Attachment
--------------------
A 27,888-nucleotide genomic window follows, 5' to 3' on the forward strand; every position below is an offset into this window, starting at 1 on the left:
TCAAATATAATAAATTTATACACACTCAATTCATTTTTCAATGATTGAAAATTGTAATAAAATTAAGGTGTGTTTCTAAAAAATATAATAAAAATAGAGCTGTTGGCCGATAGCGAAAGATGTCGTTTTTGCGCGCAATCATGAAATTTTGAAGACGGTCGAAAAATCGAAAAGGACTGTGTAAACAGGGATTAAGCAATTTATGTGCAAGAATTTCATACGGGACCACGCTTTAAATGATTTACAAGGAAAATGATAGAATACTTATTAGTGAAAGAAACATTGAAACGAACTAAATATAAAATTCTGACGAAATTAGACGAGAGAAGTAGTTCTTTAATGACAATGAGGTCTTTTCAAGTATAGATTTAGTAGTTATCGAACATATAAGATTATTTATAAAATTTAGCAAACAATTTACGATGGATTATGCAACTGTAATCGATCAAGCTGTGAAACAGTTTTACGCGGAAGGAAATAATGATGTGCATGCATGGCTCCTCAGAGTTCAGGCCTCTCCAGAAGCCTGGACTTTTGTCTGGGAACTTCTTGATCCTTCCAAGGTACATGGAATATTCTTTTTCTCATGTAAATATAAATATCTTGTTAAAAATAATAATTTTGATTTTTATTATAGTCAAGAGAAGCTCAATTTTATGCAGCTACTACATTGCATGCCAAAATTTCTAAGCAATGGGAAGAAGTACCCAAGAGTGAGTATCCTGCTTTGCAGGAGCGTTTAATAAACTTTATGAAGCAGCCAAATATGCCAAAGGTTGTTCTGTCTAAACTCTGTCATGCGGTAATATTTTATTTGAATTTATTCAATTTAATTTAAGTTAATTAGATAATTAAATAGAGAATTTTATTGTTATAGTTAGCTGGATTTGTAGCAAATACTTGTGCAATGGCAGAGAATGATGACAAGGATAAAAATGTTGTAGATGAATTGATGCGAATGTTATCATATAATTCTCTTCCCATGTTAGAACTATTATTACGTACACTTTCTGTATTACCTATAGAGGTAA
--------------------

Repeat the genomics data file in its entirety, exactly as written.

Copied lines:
A 27,888-nucleotide genomic window follows, 5' to 3' on the forward strand; every position below is an offset into this window, starting at 1 on the left:
TCAAATATAATAAATTTATACACACTCAATTCATTTTTCAATGATTGAAAATTGTAATAAAATTAAGGTGTGTTTCTAAAAAATATAATAAAAATAGAGCTGTTGGCCGATAGCGAAAGATGTCGTTTTTGCGCGCAATCATGAAATTTTGAAGACGGTCGAAAAATCGAAAAGGACTGTGTAAACAGGGATTAAGCAATTTATGTGCAAGAATTTCATACGGGACCACGCTTTAAATGATTTACAAGGAAAATGATAGAATACTTATTAGTGAAAGAAACATTGAAACGAACTAAATATAAAATTCTGACGAAATTAGACGAGAGAAGTAGTTCTTTAATGACAATGAGGTCTTTTCAAGTATAGATTTAGTAGTTATCGAACATATAAGATTATTTATAAAATTTAGCAAACAATTTACGATGGATTATGCAACTGTAATCGATCAAGCTGTGAAACAGTTTTACGCGGAAGGAAATAATGATGTGCATGCATGGCTCCTCAGAGTTCAGGCCTCTCCAGAAGCCTGGACTTTTGTCTGGGAACTTCTTGATCCTTCCAAGGTACATGGAATATTCTTTTTCTCATGTAAATATAAATATCTTGTTAAAAATAATAATTTTGATTTTTATTATAGTCAAGAGAAGCTCAATTTTATGCAGCTACTACATTGCATGCCAAAATTTCTAAGCAATGGGAAGAAGTACCCAAGAGTGAGTATCCTGCTTTGCAGGAGCGTTTAATAAACTTTATGAAGCAGCCAAATATGCCAAAGGTTGTTCTGTCTAAACTCTGTCATGCGGTAATATTTTATTTGAATTTATTCAATTTAATTTAAGTTAATTAGATAATTAAATAGAGAATTTTATTGTTATAGTTAGCTGGATTTGTAGCAAATACTTGTGCAATGGCAGAGAATGATGACAAGGATAAAAATGTTGTAGATGAATTGATGCGAATGTTATCATATAATTCTCTTCCCATGTTAGAACTATTATTACGTACACTTTCTGTATTACCTATAGAGGTAA